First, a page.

Crystal: Crystal Gail Mangum, complainant in the Duke case. Quandary: state of perplexity or doubt. Crystal's Quandary: to admit, or not to admit, that she wasn't raped at the party BEFORE the collapsing Duke case finally collapses (and risk the wrath of Durham County, North Carolina District Attorney Michael D. Nifong, including prosecution for making a false charge), or waiting for the collapsing Duke case to completely collapse (and risk prosecution for making a false charge and NEVER doing anything to mitigate the horrendous damage resulting from it).
Crystal: Crystal Gail Mangum, complainant in the Duke case.
Quandary: state of perplexity or doubt.
Crystal's Quandary: to admit, or not to admit, that she wasn't raped at the party BEFORE the collapsing Duke case finally collapses (and risk the wrath of Durham County, North Carolina District Attorney Michael D. Nifong, including prosecution for making a false charge), or waiting for the collapsing Duke case to completely collapse (and risk prosecution for making a false charge and NEVER doing anything to mitigate the horrendous damage resulting from it).
Sometimes the challenge is to choose the least hurtful alternative, not to pick among pleasant choices.
Ms. Mangum's situation is very difficult, but what is right is very clear.
"What Youth deemed crystal, Age finds out was dew.
Morn set a-sparkle, but which noon quick dried."
Robert Browning, "Jochanan Hakkadosh, Stanza 101 (1883).
To Ms. Mangum, it probably seemed like a good idea at the time: avoid incarceration by crying rape.
"Oh, what a tangled web we weave,
When first we practice to deceive."
Sir Walter Scott, "Marmion," Canto VI, Stanza 17.
For Ms. Mangum, opportunity still beckons, but the path is not smooth.
Yet, it must be clear to her what the right thing to do is and time is running out (tick, tick tick, tick).
Fortunately, America loves a redemption story and young mothers with young children.
As Sir Walter Scott opined, in "The Lay of the Last Minstrel,: Canto VI, Stanza 17:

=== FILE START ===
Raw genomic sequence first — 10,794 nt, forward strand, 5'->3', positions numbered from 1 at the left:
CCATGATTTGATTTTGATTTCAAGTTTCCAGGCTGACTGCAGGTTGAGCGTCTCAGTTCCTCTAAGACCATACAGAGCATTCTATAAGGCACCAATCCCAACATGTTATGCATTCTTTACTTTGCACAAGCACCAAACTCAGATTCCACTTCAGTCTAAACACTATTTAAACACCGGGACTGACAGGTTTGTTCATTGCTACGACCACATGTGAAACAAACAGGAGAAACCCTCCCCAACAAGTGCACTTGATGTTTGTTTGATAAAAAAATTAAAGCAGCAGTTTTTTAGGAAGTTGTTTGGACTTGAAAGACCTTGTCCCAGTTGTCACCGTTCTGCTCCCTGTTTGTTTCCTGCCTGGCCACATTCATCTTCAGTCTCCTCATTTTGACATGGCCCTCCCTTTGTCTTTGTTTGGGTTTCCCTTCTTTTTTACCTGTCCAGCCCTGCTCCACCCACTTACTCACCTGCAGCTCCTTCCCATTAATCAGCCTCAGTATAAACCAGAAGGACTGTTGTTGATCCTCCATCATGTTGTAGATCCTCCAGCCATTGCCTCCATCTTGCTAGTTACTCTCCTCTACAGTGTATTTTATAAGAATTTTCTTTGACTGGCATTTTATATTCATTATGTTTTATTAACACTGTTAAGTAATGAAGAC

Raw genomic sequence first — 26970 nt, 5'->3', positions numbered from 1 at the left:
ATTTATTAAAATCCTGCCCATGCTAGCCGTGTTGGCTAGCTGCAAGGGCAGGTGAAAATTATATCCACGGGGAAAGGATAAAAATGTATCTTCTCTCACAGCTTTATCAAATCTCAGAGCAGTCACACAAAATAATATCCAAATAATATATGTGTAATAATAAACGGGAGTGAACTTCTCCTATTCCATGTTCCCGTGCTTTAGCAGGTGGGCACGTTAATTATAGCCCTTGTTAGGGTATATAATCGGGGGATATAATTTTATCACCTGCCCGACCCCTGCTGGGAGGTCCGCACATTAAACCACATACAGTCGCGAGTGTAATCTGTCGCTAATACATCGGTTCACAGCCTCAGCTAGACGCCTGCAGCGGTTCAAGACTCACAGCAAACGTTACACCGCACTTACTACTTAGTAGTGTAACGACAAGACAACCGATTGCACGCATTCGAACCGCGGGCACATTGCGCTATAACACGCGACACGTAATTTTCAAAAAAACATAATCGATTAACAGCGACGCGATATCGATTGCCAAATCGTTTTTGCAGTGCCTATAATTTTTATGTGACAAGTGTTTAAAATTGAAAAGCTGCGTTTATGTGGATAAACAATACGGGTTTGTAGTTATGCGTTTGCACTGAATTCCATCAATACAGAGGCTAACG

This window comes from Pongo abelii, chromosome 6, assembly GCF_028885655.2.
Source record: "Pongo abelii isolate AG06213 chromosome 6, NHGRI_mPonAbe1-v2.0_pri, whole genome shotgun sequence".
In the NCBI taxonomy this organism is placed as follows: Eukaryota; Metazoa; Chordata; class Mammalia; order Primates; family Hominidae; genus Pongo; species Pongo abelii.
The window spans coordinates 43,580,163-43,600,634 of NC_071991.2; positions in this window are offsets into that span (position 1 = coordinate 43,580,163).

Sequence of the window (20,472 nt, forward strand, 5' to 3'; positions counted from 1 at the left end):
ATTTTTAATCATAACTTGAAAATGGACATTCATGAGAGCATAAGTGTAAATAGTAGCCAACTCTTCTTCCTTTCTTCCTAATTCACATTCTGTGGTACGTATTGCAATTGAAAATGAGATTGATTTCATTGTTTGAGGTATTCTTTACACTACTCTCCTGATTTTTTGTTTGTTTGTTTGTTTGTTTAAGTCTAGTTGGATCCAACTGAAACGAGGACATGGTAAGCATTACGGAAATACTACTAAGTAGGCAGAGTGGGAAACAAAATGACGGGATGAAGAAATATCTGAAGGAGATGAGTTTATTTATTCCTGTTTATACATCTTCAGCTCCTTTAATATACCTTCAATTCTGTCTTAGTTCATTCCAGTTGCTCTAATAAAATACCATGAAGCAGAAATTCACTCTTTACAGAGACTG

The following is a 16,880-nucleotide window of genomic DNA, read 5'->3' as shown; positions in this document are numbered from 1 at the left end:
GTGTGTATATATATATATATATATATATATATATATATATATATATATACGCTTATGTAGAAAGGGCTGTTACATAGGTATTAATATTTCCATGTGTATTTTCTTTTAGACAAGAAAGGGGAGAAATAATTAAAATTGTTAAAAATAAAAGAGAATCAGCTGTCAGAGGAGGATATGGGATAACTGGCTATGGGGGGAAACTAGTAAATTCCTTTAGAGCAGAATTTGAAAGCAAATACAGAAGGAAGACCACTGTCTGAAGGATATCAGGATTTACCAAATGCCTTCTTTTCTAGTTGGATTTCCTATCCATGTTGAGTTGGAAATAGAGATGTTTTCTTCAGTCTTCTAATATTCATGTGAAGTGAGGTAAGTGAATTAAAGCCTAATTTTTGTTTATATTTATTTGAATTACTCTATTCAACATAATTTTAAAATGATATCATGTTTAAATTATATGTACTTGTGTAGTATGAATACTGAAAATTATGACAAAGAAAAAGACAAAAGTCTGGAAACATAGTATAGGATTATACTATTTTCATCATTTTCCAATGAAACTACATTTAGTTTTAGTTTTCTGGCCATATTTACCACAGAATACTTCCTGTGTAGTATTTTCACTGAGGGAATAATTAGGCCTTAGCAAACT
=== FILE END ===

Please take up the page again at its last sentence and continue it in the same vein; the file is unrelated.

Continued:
"The wretch concentred all in self,
Living, shall forfeit fair renown,
And, doubly dying, shall go down
To the vile dust, from whence [s]he sprung,
Unwept, unhonour'd, and unsung."
Choosing to be such a wretch would be...a wretched choice.
Interestingly, Ms. Mangum cut down the number of her alleged attackers all the way down to three (from twenty) and was very slow to identity two and even slower to identify a third (it wouldn't have been a gang rape without a minimum of three).
Was Ms. Mangum's spur-of-the-moment plan just to cry rape, to avoid incarceration, and then NOT identify anyone? Was she subsequently pressured to pick at least a couple of white guys to be prosecuted?
Did Ms. Mangum decide she had to pick two and Reade Seligmann and Collin Finnerty become the unlucky duo, because Reade sort of met one of her three made-up descriptions and Collin reminded Ms. Mangum of the fictional Opie Taylor on the old "Andy Griffith Show" (or perhaps because someone mentioned that Collin's father had really deep pockets), even though Collin does not remotely match any of the three descriptions Ms. Mangum gave to Detective Himan?
When it was realized that Reade had a solid alibi and Collin did not match any of Ms. Mangum's descriptions, did David Evans become the third defendant because he lived at the house, he at least was still there when Ms. Mangum left and just maybe some of his DNA might be found in the bathroom, somewhere?
There's a BIG problem with targeting the son of a fellow with really deep pockets (even if he's not a lawyer)? That father is not about to let his son be railroaded on heinous felony charges, even if the entire state of North Carolina is in on it. And, of course, the entire state isn't in on.